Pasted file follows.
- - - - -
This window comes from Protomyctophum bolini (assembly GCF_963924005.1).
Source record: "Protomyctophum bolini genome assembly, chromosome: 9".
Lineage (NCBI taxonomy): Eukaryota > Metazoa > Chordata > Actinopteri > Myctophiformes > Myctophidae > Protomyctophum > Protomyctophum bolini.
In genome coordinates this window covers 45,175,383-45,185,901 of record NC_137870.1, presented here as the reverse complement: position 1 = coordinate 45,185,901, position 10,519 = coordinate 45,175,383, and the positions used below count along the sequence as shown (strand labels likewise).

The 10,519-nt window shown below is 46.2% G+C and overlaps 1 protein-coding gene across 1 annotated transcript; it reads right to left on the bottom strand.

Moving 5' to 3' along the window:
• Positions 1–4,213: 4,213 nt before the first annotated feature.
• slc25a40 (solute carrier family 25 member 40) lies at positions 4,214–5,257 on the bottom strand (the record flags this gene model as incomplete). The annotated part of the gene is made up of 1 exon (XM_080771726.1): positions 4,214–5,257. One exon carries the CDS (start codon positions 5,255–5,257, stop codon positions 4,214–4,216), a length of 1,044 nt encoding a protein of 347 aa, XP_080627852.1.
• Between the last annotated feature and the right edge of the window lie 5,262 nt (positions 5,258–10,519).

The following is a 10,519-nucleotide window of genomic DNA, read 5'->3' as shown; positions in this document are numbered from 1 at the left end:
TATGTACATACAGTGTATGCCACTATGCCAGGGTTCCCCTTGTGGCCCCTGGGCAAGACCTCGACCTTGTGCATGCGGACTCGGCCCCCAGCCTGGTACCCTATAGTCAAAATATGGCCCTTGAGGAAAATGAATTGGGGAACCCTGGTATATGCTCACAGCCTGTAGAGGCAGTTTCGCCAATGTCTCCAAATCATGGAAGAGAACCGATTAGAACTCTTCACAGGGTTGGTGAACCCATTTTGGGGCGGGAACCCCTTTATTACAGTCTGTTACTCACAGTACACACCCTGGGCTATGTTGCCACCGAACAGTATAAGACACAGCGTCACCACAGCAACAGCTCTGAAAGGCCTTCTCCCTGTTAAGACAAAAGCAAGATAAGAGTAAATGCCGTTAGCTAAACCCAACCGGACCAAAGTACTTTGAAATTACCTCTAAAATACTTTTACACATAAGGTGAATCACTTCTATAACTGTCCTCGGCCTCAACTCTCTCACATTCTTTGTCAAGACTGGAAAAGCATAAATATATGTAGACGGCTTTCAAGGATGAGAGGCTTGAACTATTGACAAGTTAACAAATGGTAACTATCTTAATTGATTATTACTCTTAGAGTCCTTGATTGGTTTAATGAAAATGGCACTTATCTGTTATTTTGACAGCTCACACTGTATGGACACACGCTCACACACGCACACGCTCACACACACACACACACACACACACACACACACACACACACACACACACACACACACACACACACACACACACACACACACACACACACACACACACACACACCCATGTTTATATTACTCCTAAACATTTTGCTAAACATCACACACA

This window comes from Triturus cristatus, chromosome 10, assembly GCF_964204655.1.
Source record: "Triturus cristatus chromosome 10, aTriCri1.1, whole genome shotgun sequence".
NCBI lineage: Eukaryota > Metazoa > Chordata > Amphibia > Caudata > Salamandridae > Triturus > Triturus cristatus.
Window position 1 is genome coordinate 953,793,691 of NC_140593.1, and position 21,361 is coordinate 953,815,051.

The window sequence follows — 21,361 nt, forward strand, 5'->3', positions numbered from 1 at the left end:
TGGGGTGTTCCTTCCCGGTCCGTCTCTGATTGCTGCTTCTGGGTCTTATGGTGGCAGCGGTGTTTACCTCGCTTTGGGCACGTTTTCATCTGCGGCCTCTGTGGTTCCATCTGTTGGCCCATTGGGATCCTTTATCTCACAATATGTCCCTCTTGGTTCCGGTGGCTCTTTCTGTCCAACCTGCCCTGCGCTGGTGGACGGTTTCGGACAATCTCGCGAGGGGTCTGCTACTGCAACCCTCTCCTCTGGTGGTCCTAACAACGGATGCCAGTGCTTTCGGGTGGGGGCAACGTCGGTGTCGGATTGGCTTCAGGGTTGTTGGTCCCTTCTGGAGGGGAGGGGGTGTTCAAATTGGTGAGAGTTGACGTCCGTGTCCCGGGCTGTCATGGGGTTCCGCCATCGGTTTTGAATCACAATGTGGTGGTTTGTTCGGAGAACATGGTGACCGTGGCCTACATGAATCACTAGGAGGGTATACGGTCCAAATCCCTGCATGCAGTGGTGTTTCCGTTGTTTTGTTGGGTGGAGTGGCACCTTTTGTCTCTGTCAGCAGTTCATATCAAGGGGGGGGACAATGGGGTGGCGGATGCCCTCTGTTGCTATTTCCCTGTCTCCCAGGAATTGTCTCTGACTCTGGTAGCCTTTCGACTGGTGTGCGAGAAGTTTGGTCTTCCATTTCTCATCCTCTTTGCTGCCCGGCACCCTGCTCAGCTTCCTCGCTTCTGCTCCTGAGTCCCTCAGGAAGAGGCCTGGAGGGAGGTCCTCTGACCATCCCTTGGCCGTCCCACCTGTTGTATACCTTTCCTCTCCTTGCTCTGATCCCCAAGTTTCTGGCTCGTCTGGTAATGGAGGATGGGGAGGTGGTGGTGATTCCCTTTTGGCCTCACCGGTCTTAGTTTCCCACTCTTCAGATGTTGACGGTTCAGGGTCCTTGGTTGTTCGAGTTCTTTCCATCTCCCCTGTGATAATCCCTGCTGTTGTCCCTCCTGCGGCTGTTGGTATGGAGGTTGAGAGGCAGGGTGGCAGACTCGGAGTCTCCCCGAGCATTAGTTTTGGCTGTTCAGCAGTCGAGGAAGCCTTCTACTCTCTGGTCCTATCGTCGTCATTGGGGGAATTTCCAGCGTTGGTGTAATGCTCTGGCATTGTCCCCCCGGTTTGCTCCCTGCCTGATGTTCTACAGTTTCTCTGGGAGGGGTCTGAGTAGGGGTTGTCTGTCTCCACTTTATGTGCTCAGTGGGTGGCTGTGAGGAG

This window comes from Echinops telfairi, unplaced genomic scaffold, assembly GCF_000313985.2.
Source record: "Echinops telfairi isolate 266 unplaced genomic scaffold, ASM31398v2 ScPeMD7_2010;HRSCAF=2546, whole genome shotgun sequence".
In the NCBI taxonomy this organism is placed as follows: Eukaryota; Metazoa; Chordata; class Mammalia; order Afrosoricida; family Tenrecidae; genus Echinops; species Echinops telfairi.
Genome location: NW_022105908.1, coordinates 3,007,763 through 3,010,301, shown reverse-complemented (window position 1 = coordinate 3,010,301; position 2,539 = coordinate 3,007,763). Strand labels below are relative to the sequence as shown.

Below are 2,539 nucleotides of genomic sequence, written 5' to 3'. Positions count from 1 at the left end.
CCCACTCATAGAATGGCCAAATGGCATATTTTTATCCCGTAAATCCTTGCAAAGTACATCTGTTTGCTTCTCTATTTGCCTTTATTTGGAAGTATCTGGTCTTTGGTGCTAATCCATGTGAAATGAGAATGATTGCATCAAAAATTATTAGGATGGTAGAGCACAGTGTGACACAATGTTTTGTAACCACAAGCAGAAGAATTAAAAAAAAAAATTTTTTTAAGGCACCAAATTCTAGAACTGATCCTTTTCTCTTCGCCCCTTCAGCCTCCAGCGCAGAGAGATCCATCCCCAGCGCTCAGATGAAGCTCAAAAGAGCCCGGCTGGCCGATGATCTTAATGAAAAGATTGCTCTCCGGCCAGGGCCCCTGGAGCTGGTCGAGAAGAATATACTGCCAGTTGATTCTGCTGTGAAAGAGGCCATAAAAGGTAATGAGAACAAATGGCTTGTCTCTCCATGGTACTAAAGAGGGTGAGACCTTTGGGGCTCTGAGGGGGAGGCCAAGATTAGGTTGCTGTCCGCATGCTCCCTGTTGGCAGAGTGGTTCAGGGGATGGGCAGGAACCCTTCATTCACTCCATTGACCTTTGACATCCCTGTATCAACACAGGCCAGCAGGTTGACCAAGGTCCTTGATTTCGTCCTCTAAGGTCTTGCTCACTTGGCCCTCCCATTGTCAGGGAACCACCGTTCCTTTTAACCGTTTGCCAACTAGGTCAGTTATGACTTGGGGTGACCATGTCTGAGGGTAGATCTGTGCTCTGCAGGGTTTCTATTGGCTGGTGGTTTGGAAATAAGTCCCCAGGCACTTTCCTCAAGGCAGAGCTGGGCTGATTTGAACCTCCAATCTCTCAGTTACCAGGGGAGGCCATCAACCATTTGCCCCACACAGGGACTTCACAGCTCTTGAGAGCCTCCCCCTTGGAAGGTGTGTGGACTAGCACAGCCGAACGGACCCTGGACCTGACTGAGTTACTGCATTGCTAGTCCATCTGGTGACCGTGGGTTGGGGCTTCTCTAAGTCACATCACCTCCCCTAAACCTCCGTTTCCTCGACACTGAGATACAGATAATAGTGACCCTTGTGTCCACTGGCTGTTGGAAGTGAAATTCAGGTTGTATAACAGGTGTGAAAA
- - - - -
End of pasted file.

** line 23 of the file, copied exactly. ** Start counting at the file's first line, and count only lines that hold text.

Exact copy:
CCCACTCATAGAATGGCCAAATGGCATATTTTTATCCCGTAAATCCTTGCAAAGTACATCTGTTTGCTTCTCTATTTGCCTTTATTTGGAAGTATCTGGTCTTTGGTGCTAATCCATGTGAAATGAGAATGATTGCATCAAAAATTATTAGGATGGTAGAGCACAGTGTGACACAATGTTTTGTAACCACAAGCAGAAGAATTAAAAAAAAAAATTTTTTTAAGGCACCAAATTCTAGAACTGATCCTTTTCTCTTCGCCCCTTCAGCCTCCAGCGCAGAGAGATCCATCCCCAGCGCTCAGATGAAGCTCAAAAGAGCCCGGCTGGCCGATGATCTTAATGAAAAGATTGCTCTCCGGCCAGGGCCCCTGGAGCTGGTCGAGAAGAATATACTGCCAGTTGATTCTGCTGTGAAAGAGGCCATAAAAGGTAATGAGAACAAATGGCTTGTCTCTCCATGGTACTAAAGAGGGTGAGACCTTTGGGGCTCTGAGGGGGAGGCCAAGATTAGGTTGCTGTCCGCATGCTCCCTGTTGGCAGAGTGGTTCAGGGGATGGGCAGGAACCCTTCATTCACTCCATTGACCTTTGACATCCCTGTATCAACACAGGCCAGCAGGTTGACCAAGGTCCTTGATTTCGTCCTCTAAGGTCTTGCTCACTTGGCCCTCCCATTGTCAGGGAACCACCGTTCCTTTTAACCGTTTGCCAACTAGGTCAGTTATGACTTGGGGTGACCATGTCTGAGGGTAGATCTGTGCTCTGCAGGGTTTCTATTGGCTGGTGGTTTGGAAATAAGTCCCCAGGCACTTTCCTCAAGGCAGAGCTGGGCTGATTTGAACCTCCAATCTCTCAGTTACCAGGGGAGGCCATCAACCATTTGCCCCACACAGGGACTTCACAGCTCTTGAGAGCCTCCCCCTTGGAAGGTGTGTGGACTAGCACAGCCGAACGGACCCTGGACCTGACTGAGTTACTGCATTGCTAGTCCATCTGGTGACCGTGGGTTGGGGCTTCTCTAAGTCACATCACCTCCCCTAAACCTCCGTTTCCTCGACACTGAGATACAGATAATAGTGACCCTTGTGTCCACTGGCTGTTGGAAGTGAAATTCAGGTTGTATAACAGGTGTGAAAA